Thursday 25 April 2019

Teenage cannabis users more likely to suffer from depression later in life

Stock image (Gareth Fuller/PA)
Stock image (Gareth Fuller/PA)

Kate Kelland

Teenagers who use cannabis have a higher risk of developing depression and suicidal thoughts as young adults and should be made aware of those risks by parents and doctors, scientists said.

About 7pc of cases of adolescent depression could be averted if cannabis use was eliminated, according to an analysis of data on mental illness among young people in the US, Britain and Canada who used the drug in their teens.

"Although the size of the negative effects of cannabis can vary ... and it is not possible to predict the exact risk for each teenager, the widespread use of cannabis among the young generations makes it an important public health issue," said Andrea Cipriani, a professor of psychiatry at Oxford University in England, who co-led the work.

"For teenagers, there may be an effect which is biological, with some consequences which can be devastating. It is a vulnerable period of development of the brain - [so] exposing young teenagers to cannabis is likely to increase the risk of depression."

Cannabis is the most commonly used recreational drug by teenagers worldwide.

In Canada, more than 20pc of teenagers aged 15 to 19 said they had used it in the past year.

In England, for those aged 11 to 15, 4pc said they had used cannabis in the past month.

The results suggested that, if cannabis use were eliminated, there would be an estimated 400,000 fewer cases of depression in 18 to 34-year-olds in the US, 25,000 fewer in Canada and about 60,000 fewer in Britain, the researchers said.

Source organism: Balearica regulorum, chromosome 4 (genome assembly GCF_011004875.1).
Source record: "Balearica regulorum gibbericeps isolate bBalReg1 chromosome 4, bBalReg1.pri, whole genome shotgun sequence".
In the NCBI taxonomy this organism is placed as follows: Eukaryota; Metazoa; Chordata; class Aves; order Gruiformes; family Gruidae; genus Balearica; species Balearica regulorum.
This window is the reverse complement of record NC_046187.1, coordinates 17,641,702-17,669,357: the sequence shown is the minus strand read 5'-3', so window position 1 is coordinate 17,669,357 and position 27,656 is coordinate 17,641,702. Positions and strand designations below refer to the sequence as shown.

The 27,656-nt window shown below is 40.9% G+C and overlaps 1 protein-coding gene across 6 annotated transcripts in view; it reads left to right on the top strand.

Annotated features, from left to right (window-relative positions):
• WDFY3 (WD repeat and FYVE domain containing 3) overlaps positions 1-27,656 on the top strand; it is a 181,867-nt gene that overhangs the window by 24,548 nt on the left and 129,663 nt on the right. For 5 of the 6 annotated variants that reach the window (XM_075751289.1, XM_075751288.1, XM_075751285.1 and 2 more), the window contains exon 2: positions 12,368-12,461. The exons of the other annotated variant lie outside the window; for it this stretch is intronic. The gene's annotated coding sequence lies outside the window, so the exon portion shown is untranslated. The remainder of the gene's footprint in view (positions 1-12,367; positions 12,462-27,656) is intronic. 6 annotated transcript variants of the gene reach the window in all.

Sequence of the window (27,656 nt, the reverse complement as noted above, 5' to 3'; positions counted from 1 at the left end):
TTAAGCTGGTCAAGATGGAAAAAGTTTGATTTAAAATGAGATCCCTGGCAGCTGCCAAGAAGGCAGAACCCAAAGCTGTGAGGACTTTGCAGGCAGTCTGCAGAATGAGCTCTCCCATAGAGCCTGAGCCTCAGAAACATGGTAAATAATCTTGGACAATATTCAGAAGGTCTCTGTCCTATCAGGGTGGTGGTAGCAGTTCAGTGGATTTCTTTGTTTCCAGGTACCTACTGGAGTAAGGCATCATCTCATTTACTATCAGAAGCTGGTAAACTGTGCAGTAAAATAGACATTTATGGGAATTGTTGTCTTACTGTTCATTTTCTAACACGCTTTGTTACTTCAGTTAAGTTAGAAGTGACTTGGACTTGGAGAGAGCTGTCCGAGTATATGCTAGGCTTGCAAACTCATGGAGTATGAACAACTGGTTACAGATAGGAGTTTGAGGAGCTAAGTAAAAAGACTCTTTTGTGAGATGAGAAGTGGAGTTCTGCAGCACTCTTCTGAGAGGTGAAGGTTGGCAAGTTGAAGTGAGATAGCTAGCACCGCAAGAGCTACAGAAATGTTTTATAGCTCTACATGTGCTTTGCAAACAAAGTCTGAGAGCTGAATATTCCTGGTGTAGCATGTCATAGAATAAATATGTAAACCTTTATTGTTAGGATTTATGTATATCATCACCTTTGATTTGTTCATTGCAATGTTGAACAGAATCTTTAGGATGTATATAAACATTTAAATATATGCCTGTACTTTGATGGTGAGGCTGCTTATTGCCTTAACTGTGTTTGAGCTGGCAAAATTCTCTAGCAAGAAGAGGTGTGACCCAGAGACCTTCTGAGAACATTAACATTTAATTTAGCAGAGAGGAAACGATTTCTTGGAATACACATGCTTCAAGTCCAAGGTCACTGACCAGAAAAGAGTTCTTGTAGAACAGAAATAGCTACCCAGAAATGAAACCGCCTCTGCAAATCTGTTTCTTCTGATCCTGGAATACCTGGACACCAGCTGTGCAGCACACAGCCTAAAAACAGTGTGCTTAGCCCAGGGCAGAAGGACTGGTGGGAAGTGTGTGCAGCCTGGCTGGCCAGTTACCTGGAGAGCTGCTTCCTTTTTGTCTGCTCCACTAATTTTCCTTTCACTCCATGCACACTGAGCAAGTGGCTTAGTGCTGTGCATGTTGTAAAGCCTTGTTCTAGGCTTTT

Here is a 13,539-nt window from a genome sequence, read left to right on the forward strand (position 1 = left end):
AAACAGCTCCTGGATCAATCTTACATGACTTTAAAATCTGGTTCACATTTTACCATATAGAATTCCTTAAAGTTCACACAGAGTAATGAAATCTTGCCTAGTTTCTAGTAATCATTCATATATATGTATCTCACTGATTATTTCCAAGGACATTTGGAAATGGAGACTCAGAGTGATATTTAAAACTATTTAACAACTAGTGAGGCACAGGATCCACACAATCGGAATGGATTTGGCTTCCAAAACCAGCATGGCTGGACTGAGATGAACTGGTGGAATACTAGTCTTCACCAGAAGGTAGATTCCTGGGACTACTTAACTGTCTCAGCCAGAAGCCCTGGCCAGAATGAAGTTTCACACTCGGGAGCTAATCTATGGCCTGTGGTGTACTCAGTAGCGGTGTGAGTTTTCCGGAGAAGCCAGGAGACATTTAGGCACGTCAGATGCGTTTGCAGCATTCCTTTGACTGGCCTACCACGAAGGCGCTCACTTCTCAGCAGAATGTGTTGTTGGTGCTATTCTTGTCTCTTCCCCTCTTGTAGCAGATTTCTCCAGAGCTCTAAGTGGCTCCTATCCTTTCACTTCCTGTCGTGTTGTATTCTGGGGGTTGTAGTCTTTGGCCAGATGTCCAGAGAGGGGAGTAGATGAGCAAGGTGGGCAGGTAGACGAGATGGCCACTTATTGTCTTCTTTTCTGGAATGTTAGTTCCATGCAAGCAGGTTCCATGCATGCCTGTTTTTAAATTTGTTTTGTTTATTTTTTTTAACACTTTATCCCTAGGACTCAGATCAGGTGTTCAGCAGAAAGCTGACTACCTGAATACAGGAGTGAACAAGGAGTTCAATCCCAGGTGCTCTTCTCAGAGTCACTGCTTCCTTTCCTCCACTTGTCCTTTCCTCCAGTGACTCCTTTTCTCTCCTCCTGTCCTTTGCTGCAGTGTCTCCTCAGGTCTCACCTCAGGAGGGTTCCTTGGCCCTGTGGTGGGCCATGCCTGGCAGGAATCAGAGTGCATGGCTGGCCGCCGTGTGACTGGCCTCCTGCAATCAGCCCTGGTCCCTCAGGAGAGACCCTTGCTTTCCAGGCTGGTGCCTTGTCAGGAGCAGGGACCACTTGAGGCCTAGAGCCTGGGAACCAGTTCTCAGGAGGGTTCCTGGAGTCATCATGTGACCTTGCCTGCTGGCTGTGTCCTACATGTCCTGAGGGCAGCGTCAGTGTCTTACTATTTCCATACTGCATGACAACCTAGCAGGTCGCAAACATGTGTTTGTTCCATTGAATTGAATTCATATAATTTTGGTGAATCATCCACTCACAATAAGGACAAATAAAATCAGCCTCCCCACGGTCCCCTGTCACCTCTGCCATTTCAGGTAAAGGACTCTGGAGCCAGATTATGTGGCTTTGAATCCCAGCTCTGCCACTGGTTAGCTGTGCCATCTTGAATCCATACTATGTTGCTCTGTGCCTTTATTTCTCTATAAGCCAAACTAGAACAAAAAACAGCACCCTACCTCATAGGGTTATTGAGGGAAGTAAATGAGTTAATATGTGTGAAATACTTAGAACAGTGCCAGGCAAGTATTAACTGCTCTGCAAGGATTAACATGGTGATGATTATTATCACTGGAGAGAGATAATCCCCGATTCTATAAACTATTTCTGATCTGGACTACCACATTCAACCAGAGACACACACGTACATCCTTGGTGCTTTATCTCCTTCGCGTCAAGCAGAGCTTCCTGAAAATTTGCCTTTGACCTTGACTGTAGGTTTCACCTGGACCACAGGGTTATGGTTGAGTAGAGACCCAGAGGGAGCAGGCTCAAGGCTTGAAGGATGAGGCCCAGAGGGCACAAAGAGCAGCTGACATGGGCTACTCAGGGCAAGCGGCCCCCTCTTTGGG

"It's a big public health and mental health problem," Ms Cipriani said.

"Adolescents should be made aware of the risk."

The study, published in the journal 'JAMA Psychiatry' and co-led by Ms Cipriani and researchers at McGill University in Canada, was a systematic analysis pooling the best available evidence.

It included 23,317 people from 11 international studies, and looked at depression, anxiety and having suicidal thoughts in young adults.

Independent specialists asked to comment on the study said its findings were robust and important.

"Among young adults worldwide, depression is the leading cause of disability, and suicide is the most common cause of death," said Joseph Firth, a specialist at Australia's Western Sydney University.

By showing cannabis as a contributing factor to both, he said, the study showed the importance of seeking ways to reduce teenage cannabis use.

Irish Independent

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